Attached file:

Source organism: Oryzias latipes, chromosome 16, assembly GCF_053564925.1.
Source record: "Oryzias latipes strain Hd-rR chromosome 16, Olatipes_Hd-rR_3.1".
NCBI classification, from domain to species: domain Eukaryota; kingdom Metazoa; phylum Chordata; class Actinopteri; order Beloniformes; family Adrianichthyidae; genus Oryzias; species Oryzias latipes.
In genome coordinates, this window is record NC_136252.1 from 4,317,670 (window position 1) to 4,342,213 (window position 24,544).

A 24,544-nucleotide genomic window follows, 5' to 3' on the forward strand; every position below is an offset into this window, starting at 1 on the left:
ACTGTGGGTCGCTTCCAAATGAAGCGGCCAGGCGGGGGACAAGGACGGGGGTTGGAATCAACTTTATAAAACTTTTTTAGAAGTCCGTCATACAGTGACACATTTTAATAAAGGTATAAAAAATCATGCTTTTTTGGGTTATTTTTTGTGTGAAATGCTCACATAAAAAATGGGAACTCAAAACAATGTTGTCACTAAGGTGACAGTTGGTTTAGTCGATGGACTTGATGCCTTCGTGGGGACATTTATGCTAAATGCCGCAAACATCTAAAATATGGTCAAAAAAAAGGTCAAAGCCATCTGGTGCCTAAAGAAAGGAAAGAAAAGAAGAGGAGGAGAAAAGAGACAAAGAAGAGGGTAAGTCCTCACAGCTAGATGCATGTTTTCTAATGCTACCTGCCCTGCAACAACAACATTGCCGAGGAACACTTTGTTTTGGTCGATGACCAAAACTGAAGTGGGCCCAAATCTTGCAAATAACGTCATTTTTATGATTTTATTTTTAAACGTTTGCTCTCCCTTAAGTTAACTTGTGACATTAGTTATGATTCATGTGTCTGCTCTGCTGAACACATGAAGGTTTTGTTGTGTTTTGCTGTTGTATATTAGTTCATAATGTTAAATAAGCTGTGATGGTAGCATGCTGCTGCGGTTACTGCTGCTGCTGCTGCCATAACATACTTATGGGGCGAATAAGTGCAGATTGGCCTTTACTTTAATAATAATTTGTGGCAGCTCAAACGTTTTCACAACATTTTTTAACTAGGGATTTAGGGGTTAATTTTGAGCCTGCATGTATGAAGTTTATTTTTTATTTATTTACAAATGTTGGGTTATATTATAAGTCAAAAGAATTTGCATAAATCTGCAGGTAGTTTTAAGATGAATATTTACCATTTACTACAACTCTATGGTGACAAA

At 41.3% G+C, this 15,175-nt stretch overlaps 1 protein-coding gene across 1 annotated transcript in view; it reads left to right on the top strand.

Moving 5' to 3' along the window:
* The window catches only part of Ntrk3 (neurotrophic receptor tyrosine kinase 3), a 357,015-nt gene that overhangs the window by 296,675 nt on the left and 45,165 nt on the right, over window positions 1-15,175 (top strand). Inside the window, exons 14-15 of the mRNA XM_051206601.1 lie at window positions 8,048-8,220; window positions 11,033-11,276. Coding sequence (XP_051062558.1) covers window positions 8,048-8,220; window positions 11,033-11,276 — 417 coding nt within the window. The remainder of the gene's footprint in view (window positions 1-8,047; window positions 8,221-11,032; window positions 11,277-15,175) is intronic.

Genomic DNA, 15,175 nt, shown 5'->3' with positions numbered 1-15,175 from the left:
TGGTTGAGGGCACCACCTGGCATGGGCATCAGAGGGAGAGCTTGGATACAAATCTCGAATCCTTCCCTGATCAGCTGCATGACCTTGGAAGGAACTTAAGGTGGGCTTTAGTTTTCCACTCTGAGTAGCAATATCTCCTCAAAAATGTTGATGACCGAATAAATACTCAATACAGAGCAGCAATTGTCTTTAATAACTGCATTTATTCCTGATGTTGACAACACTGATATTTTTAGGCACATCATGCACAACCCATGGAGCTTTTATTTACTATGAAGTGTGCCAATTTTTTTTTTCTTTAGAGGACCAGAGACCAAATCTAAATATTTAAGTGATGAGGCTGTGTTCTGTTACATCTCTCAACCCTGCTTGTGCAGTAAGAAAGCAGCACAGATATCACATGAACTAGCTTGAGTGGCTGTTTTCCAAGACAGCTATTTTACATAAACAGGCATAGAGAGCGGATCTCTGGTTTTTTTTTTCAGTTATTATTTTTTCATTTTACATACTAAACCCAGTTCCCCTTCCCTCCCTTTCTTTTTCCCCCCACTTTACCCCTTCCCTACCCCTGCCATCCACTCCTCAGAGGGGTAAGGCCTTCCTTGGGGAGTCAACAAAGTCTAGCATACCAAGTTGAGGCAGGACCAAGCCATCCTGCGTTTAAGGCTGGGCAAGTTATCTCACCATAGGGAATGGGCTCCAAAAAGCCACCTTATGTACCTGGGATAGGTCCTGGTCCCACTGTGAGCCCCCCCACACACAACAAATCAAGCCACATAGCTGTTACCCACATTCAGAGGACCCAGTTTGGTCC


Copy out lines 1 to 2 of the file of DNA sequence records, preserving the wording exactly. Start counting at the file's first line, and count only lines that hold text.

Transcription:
Source organism: Oryzias latipes, chromosome 16, assembly GCF_053564925.1.
Source record: "Oryzias latipes strain Hd-rR chromosome 16, Olatipes_Hd-rR_3.1".